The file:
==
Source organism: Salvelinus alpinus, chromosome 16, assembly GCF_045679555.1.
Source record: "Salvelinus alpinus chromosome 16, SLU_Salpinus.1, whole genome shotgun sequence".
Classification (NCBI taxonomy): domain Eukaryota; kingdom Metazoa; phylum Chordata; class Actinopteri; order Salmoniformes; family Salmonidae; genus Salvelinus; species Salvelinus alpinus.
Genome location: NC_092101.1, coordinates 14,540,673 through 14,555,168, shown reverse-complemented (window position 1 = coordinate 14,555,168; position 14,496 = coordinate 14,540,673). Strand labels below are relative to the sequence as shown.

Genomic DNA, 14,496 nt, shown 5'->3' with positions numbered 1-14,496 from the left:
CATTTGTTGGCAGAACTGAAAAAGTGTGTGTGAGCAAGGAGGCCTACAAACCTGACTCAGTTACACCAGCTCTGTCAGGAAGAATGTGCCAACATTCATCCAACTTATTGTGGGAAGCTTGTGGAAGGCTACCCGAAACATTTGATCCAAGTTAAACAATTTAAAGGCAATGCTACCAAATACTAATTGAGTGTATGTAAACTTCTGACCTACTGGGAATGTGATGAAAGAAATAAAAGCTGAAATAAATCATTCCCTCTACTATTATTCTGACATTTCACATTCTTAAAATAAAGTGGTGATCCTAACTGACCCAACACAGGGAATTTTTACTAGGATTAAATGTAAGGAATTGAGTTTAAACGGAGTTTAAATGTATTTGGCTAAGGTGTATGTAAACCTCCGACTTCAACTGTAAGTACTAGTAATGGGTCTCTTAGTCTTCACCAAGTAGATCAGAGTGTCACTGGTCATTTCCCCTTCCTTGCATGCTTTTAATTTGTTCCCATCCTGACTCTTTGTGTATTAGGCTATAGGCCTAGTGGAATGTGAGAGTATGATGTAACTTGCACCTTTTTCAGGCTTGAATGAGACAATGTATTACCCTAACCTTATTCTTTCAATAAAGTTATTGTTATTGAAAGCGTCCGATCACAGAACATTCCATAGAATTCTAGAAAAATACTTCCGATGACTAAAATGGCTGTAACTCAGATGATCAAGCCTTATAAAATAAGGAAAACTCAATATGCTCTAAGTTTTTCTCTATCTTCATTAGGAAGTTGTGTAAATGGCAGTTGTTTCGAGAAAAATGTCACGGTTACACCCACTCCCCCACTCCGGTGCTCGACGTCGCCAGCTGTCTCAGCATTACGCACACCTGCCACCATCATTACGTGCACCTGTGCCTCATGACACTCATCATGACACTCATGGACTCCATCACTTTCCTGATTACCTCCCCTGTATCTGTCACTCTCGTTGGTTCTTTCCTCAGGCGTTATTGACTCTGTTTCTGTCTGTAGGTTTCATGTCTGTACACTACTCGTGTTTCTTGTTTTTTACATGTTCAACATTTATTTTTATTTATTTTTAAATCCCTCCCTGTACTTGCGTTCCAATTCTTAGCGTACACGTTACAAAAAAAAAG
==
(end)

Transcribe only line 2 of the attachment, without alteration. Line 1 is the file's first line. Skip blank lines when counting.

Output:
Source record: "Salvelinus alpinus chromosome 16, SLU_Salpinus.1, whole genome shotgun sequence".